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(satellite of WVXU, Cincinnati, Ohio)
WMUB logo
City Oxford, Ohio
Broadcast area Cincinnati
Frequency 88.5 MHz(also on HD Radio)
Format Public radio
ERP 24,500 watts
HAAT 154 meters
Class B
Facility ID 66278
Transmitter coordinates 39°33′27″N 84°47′36″W / 39.55750°N 84.79333°W / 39.55750; -84.79333
Callsign meaning Miami
Owner Miami University (operated by Cincinnati Public Radio under outsourcing agreement)
Webcast Listen Live
Website wmub.org

WMUB is a public radio station licensed to Miami University, in Oxford, Ohio, United States. It produced local programming for 59 years until March 1, 2009, when it became a part of Cincinnati Public Radio. The station serves southwest Ohio and southeast Indiana. WMUB started as a student-operated station in the 1940s and turned FM in 1950. Once known for its “Rhythm and News”, it is now a full-time satellite of WVXU in Cincinnati.[1][2] It primarily serves areas north of Cincinnati where the main WVXU signal is weak.

The station operates via a 24,500-watt transmitter located on Taylor Road in Butler County.[3]

WMUB broadcasts in the HD Radio format.[4]

For over 20 years, listeners tuned in on weekday nights to listen to the voice of Mama Jazz. Phyllis Campbell hosted this evening show, broadcast from 8 to 11 pm.[3][5]

WMUB was historically a resource to enable students studying broadcasting and journalism to train in reporting and on-air delivery. The station used to produce two local newscasts, one in the morning and one in the afternoon. These were reduced in the late 1990s to short news breaks during NPR’s Morning Edition and All Things Considered.[1][6] Miami University is currently[when?] working with Cincinnati Public Radio to develop new opportunities for student journalists.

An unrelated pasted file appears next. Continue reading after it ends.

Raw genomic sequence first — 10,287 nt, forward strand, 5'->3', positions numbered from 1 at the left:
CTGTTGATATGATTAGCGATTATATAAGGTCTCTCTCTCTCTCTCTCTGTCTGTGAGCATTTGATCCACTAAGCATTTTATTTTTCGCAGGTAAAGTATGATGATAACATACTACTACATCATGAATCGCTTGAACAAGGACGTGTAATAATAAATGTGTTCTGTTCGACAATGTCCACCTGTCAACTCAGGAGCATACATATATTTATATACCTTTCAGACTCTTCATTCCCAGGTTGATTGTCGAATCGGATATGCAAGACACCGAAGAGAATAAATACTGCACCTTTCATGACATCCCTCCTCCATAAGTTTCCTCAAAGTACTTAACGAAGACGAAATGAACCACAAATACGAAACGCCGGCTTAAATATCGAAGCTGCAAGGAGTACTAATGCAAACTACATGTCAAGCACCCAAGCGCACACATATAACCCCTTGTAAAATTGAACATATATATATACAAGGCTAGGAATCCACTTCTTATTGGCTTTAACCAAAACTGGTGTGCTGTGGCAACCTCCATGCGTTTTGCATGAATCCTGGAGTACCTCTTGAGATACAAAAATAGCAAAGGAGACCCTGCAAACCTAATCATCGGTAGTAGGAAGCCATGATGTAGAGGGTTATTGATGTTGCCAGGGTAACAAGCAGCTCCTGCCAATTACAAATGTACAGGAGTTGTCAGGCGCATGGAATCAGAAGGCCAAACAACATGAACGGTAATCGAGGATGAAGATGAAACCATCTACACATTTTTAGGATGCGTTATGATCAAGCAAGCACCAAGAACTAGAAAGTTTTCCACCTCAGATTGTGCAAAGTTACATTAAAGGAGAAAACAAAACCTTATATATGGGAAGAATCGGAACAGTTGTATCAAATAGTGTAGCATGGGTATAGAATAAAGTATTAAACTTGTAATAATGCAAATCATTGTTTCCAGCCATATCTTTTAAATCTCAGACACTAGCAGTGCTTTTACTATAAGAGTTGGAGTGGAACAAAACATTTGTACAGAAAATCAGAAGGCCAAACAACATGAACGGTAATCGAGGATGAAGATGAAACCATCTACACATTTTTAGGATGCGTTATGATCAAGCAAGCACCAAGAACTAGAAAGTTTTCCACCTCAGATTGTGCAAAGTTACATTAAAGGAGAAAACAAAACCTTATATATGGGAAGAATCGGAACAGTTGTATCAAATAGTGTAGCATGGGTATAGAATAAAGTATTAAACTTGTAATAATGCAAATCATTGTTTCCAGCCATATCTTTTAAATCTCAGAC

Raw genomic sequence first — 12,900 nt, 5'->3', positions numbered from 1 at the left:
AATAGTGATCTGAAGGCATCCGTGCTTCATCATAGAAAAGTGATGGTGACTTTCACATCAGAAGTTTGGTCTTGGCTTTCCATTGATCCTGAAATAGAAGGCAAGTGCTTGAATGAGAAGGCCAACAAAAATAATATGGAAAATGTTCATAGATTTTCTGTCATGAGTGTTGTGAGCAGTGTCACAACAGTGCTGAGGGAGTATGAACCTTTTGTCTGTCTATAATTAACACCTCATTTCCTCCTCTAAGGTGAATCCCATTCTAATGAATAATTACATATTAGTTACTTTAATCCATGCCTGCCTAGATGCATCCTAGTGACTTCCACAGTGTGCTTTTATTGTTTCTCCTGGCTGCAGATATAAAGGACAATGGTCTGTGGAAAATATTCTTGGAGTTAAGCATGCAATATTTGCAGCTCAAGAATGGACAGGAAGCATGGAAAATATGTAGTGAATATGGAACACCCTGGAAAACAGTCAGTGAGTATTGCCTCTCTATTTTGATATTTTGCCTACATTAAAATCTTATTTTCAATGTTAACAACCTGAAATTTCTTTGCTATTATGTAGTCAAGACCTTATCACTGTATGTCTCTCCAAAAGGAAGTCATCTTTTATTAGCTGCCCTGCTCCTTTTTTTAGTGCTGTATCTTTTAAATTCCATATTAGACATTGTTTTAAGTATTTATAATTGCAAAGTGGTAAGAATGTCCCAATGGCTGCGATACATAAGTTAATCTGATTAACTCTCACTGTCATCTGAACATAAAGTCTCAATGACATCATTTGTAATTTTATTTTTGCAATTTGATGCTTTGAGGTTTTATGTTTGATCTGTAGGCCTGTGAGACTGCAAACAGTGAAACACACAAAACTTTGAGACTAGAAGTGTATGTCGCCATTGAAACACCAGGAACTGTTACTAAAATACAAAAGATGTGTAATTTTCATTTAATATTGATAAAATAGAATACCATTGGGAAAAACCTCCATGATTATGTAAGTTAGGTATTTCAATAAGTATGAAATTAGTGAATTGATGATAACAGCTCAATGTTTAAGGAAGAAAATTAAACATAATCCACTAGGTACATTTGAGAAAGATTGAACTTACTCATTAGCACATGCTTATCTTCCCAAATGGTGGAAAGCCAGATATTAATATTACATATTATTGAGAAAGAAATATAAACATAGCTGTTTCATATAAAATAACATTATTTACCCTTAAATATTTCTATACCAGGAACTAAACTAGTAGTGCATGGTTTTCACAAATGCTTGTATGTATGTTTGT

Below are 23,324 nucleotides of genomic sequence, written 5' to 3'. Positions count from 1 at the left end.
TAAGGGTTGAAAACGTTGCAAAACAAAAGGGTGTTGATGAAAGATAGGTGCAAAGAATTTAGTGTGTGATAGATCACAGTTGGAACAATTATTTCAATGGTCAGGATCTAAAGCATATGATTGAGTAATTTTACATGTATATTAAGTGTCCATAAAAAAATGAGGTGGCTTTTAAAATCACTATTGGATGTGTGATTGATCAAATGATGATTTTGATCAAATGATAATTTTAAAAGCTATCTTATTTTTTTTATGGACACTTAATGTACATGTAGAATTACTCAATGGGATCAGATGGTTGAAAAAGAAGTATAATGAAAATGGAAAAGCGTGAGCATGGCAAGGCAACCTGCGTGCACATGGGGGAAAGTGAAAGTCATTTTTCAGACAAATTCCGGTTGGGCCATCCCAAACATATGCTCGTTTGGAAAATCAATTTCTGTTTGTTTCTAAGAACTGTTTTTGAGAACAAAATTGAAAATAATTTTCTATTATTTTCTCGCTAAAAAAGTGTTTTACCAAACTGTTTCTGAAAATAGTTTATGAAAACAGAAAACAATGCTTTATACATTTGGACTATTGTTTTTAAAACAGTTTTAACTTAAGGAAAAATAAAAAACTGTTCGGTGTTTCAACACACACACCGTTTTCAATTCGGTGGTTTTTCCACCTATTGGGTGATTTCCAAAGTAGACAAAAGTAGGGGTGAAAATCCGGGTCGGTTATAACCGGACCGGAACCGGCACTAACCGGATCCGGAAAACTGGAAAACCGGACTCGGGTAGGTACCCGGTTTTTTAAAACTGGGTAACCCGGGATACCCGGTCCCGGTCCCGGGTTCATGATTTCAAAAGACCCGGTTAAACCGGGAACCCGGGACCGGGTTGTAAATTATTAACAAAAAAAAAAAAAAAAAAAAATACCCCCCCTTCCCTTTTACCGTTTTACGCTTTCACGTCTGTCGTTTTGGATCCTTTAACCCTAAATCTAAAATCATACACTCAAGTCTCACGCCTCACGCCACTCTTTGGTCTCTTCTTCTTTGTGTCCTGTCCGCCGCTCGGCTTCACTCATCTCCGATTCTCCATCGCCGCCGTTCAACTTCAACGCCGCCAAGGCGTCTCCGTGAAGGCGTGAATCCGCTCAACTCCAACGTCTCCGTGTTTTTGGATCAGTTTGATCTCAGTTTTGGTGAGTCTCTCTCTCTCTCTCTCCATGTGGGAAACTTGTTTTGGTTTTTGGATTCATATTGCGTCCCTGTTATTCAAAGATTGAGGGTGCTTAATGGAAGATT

In January 2007, the University President, David C. Hodge, charged a committee to explore alternatives to address budgetary and technological challenges for WMUB. The university owns the radio station’s license and covered nearly 62 percent of its $1.7 million budget. The committee released its report in fall 2007 and strongly recommended pursuing and developing regional connections with other existing non-commercial stations and building on connections with appropriate academic programs within the university.[1][2][7][8]

In January 2009, the university announced that it was turning operation of the station over to Cincinnati Public Radio effective March 1, 2009. Seven people lost their jobs because of this change.[9]

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